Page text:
Definition of

Tar

  1. (noun, person) a man who serves as a sailor
  2. (noun, substance) any of various dark heavy viscid substances obtained as a residue
  3. (verb, contact) coat with tar
    tar the roads

via WordNet, Princeton University

Origin of the word Tar

  1. a viscous liquid, O.E. teoru, teru, lit. "the pitch of (certain kinds of) trees," from P.Gmc. *terwo- (cf. O.N. tjara, O.Fris. tera, M.Du. tar, Du. teer, Ger. Teer), probably a derivation of *trewo-, from PIE *drew- "tree" (cf. Skt. daru "wood;" Lith. darva "pine wood;" Gk. dory "beam, shaft of … more
  2. "sailor," 1676, probably a special use of tar (n.1), which was a staple for waterproofing aboard old ships (sailors also being jocularly called knights of the tarbrush); or possibly a shortened form of tarpaulin, which was recorded as a nickname for a sailor in 1647, from the tarpaulin garments they wore. more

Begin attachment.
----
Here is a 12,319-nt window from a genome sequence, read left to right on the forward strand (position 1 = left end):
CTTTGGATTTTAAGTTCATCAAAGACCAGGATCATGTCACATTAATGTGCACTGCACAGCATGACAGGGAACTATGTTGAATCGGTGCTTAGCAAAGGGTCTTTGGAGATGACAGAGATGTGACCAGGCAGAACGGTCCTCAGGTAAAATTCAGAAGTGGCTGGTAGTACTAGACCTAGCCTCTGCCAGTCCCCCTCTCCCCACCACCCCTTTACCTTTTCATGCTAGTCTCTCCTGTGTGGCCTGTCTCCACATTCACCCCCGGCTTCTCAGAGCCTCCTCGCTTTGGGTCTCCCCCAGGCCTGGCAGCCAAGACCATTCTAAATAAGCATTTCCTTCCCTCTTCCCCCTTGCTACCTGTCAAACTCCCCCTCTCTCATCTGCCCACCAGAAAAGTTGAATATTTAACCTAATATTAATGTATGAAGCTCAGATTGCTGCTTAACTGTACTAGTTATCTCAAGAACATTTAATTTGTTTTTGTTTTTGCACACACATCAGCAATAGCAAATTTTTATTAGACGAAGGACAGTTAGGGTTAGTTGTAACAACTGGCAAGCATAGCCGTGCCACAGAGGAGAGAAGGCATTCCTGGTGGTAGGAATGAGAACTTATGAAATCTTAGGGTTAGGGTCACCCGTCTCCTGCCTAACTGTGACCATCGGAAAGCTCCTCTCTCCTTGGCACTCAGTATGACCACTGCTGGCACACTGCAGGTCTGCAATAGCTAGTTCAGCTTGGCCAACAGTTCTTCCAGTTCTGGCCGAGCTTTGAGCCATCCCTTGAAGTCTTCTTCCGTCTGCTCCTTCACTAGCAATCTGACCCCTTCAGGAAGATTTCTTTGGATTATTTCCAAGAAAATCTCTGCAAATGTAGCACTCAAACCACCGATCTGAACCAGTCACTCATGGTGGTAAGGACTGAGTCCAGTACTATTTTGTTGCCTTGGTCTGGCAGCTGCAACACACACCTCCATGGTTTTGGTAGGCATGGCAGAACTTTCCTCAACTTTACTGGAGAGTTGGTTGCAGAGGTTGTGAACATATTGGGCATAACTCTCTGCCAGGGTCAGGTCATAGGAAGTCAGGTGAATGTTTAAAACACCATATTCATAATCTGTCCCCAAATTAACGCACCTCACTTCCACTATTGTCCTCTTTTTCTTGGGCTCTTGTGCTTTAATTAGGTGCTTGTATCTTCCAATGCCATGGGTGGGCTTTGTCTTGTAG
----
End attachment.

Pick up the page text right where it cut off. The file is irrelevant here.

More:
3. in tar and feather, 1769. A mob action in U.S. in Revolutionary times and several decades thereafter. Originally it had been imposed by an ordinance of Richard I (1189) as punishment in the navy for theft. Among other applications over the years was its use in 1623 by a bishop on "a party of incontinent friars and nuns" [OED], but not until 1769 was the verbal phrase att… more

via Online Etymology Dictionary, ©2001 Douglas Harper

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